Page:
As a Peer Support Worker, I have my own lived experience of mental health, aspects of which still challenge me on a daily basis. As well as offering support and a safe space to talk for those in the group, I now understand the value and power of mutual aid. Since beginning a new career as a Peer Support Worker I have gained in so many ways, increasing my self-confidence and self-worth in knowing that what I do is valued and respected, both by service users as well as by the team of passionate, committed and caring colleagues I work alongside.


A Day in the Life of a Peer Support Worker in CAMHS - Darcey's story

Being a Peer Support Worker (PSW) in the Child and Adolescent Mental Health Service (CAMHS) means no two days are ever the same. I normally start my day by checking emails and messages on Microsoft Teams. Usually, I’d catch up with colleagues in the morning whilst making a coffee but Teams is good for now! I reply to my messages and then write a ‘to do’ list – a lot can happen in a day at CAMHS, so I find it helpful to lay out what needs doing and when. After I’ve checked and responded to messages, I start on some admin and project work which will normally include writing letters to send to service users, creating resources and uploading clinical notes to RiO (our clinical system). 

I would then prepare for my first session of the day. During our appointment, we may share coping strategies and lived experience, help the young person to attend group therapy and with transitions out of the service or to another service, and work together on resources like the resilience and wellness plans. After my session, I will write the clinical notes and write any letters or make any phone calls as required. I will also liaise with the lead professional working alongside the young person to ensure any updates are discussed. It’s also really important as a PSW that we “debrief” after any tricky appointments. Due to the nature of our role, we sometimes have more disclosures made to us and speaking to the lead professional is good to help with the emotionally challenging parts of an appointment.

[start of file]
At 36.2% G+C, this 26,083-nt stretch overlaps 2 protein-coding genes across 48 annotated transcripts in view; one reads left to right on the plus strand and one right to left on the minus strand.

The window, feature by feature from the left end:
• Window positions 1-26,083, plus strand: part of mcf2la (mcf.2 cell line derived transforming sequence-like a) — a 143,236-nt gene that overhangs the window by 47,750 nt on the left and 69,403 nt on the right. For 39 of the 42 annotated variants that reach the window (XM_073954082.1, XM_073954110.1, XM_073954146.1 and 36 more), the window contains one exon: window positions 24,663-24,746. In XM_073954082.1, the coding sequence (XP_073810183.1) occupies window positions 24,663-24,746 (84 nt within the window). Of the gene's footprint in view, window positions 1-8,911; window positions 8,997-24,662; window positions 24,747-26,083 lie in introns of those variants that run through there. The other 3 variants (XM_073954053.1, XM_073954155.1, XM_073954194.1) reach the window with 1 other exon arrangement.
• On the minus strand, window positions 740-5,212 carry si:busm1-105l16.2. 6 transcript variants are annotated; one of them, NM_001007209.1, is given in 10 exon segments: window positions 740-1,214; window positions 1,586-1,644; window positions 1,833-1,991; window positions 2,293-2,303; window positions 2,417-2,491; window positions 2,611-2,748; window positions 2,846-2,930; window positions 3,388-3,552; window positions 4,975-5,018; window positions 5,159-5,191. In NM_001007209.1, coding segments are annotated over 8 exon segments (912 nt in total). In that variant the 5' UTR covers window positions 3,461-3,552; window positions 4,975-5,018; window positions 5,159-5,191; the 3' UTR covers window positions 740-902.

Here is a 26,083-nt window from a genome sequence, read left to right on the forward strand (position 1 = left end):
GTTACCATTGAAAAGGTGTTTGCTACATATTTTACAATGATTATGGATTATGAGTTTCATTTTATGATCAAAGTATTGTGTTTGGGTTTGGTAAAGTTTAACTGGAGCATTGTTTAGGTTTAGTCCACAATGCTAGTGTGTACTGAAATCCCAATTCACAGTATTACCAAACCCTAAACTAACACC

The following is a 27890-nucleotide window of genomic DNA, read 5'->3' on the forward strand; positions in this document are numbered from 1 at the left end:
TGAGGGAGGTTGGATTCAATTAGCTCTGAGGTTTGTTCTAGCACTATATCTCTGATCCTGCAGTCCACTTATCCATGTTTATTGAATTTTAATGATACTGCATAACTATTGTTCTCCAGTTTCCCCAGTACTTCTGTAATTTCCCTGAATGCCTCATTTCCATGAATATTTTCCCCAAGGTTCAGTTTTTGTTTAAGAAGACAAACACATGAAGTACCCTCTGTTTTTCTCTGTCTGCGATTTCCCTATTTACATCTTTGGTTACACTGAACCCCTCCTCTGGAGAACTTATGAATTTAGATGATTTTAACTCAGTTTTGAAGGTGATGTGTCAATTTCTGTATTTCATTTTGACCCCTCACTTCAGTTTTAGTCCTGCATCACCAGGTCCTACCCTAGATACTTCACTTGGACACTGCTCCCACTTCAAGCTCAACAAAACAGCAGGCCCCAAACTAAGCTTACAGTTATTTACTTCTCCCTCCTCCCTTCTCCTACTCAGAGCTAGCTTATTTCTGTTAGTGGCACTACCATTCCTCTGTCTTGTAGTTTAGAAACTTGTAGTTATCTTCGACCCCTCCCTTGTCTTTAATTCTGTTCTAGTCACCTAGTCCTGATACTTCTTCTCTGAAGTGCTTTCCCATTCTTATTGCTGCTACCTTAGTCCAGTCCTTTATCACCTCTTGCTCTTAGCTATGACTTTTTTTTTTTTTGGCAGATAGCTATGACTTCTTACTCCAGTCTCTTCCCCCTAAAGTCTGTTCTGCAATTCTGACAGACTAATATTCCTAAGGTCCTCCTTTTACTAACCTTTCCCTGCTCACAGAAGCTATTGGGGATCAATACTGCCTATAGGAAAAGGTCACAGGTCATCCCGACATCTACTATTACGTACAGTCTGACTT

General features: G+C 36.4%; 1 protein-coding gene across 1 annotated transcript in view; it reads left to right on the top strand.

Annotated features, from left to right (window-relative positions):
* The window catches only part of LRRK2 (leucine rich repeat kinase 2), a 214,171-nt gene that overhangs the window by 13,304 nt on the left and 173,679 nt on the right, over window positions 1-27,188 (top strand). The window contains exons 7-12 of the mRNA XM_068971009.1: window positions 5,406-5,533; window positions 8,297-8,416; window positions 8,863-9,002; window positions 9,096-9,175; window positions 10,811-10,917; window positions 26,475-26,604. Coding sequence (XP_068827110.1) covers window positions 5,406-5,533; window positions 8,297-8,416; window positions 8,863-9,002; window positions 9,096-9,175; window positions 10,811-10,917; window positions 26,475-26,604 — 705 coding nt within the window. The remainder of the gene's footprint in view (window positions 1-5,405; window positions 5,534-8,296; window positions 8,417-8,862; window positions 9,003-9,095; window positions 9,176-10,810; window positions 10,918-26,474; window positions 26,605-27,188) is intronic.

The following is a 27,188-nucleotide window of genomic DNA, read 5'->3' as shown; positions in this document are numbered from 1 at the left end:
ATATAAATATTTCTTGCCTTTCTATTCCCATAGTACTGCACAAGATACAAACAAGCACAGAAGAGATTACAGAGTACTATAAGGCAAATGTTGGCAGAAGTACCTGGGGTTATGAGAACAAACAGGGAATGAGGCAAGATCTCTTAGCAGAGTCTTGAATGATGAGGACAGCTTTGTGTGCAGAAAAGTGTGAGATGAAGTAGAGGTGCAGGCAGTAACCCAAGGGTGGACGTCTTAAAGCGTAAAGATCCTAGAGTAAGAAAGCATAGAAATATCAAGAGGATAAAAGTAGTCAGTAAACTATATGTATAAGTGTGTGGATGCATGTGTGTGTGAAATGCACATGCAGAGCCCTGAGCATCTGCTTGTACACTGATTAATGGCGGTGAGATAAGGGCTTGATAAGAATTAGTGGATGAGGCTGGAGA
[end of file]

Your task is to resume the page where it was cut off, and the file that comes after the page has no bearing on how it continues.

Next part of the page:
In a general week, Peer Support Workers will attend team and other clinical meetings where we discuss cases. It’s good to attend meetings to understand any updates within the service and any potential new referrals to peer support. As a Peer Support Worker you may also help run groups, the majority of which are currently provided online. We also do a lot of mental health promotion events, which are a great way to get previous or current service users’ views on how to improve services, learn more about the field of mental health, and celebrate all the amazing work done by CAMHS and other organisations.

We may have multiple appointments with young people each day so organisation is key! I keep my online and paper diaries synced so I can book my time effectively each day. Before COVID-19 restrictions, PSWs may also be out of the office having appointments within the community, if it would benefit the service user.  We may also work with the other teams to deliver joint appointments to young people and their families.

Being a Peer Support Worker with CAMHS is so much fun and incredibly rewarding. I hope I’ve given you a brief insight into what it’s like and we hope to see some of you apply soon!


To find out what it's like to work for us, visit our recruitment webpages at www.lpft.nhs.uk/work-for-us